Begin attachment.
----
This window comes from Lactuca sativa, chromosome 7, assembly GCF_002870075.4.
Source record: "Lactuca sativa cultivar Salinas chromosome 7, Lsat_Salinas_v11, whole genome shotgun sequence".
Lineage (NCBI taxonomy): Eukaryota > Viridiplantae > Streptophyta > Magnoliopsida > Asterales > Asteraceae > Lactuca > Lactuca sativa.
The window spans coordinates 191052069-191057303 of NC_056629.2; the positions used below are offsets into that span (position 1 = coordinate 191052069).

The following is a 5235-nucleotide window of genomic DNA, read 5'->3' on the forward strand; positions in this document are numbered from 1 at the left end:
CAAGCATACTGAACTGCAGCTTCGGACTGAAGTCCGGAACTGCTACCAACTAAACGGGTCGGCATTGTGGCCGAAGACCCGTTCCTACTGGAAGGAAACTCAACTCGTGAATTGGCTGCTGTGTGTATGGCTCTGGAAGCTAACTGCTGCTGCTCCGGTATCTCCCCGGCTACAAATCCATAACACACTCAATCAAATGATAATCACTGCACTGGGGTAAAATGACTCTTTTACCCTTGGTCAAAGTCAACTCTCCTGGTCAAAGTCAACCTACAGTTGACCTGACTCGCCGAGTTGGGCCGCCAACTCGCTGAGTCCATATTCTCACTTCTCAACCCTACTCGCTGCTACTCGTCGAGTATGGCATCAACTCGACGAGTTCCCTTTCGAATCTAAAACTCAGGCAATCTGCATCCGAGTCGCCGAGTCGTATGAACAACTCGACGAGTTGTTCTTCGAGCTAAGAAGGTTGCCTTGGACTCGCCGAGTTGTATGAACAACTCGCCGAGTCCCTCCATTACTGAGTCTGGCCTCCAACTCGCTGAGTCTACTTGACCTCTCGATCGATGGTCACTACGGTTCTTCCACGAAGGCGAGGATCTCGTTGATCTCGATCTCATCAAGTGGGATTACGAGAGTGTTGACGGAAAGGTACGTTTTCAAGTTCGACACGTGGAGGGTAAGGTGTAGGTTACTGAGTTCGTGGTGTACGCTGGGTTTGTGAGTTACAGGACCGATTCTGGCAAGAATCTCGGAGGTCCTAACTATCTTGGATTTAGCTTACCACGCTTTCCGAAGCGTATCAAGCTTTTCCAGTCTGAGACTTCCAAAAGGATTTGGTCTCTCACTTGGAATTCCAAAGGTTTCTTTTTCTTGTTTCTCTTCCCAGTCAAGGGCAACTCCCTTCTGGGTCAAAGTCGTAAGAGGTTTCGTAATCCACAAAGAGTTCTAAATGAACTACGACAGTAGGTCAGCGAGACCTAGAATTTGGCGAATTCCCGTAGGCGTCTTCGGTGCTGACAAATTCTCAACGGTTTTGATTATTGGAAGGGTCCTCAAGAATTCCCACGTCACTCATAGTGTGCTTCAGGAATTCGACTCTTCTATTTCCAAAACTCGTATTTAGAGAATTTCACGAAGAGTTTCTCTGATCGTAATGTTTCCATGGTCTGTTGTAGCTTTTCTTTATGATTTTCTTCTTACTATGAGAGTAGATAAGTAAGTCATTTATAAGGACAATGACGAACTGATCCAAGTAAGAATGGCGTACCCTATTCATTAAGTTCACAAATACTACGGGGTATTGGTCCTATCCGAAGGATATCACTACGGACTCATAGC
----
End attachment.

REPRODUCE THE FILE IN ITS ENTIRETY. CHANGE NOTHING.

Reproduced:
This window comes from Lactuca sativa, chromosome 7, assembly GCF_002870075.4.
Source record: "Lactuca sativa cultivar Salinas chromosome 7, Lsat_Salinas_v11, whole genome shotgun sequence".
Lineage (NCBI taxonomy): Eukaryota > Viridiplantae > Streptophyta > Magnoliopsida > Asterales > Asteraceae > Lactuca > Lactuca sativa.
The window spans coordinates 191052069-191057303 of NC_056629.2; the positions used below are offsets into that span (position 1 = coordinate 191052069).

The following is a 5235-nucleotide window of genomic DNA, read 5'->3' on the forward strand; positions in this document are numbered from 1 at the left end:
CAAGCATACTGAACTGCAGCTTCGGACTGAAGTCCGGAACTGCTACCAACTAAACGGGTCGGCATTGTGGCCGAAGACCCGTTCCTACTGGAAGGAAACTCAACTCGTGAATTGGCTGCTGTGTGTATGGCTCTGGAAGCTAACTGCTGCTGCTCCGGTATCTCCCCGGCTACAAATCCATAACACACTCAATCAAATGATAATCACTGCACTGGGGTAAAATGACTCTTTTACCCTTGGTCAAAGTCAACTCTCCTGGTCAAAGTCAACCTACAGTTGACCTGACTCGCCGAGTTGGGCCGCCAACTCGCTGAGTCCATATTCTCACTTCTCAACCCTACTCGCTGCTACTCGTCGAGTATGGCATCAACTCGACGAGTTCCCTTTCGAATCTAAAACTCAGGCAATCTGCATCCGAGTCGCCGAGTCGTATGAACAACTCGACGAGTTGTTCTTCGAGCTAAGAAGGTTGCCTTGGACTCGCCGAGTTGTATGAACAACTCGCCGAGTCCCTCCATTACTGAGTCTGGCCTCCAACTCGCTGAGTCTACTTGACCTCTCGATCGATGGTCACTACGGTTCTTCCACGAAGGCGAGGATCTCGTTGATCTCGATCTCATCAAGTGGGATTACGAGAGTGTTGACGGAAAGGTACGTTTTCAAGTTCGACACGTGGAGGGTAAGGTGTAGGTTACTGAGTTCGTGGTGTACGCTGGGTTTGTGAGTTACAGGACCGATTCTGGCAAGAATCTCGGAGGTCCTAACTATCTTGGATTTAGCTTACCACGCTTTCCGAAGCGTATCAAGCTTTTCCAGTCTGAGACTTCCAAAAGGATTTGGTCTCTCACTTGGAATTCCAAAGGTTTCTTTTTCTTGTTTCTCTTCCCAGTCAAGGGCAACTCCCTTCTGGGTCAAAGTCGTAAGAGGTTTCGTAATCCACAAAGAGTTCTAAATGAACTACGACAGTAGGTCAGCGAGACCTAGAATTTGGCGAATTCCCGTAGGCGTCTTCGGTGCTGACAAATTCTCAACGGTTTTGATTATTGGAAGGGTCCTCAAGAATTCCCACGTCACTCATAGTGTGCTTCAGGAATTCGACTCTTCTATTTCCAAAACTCGTATTTAGAGAATTTCACGAAGAGTTTCTCTGATCGTAATGTTTCCATGGTCTGTTGTAGCTTTTCTTTATGATTTTCTTCTTACTATGAGAGTAGATAAGTAAGTCATTTATAAGGACAATGACGAACTGATCCAAGTAAGAATGGCGTACCCTATTCATTAAGTTCACAAATACTACGGGGTATTGGTCCTATCCGAAGGATATCACTACGGACTCATAGC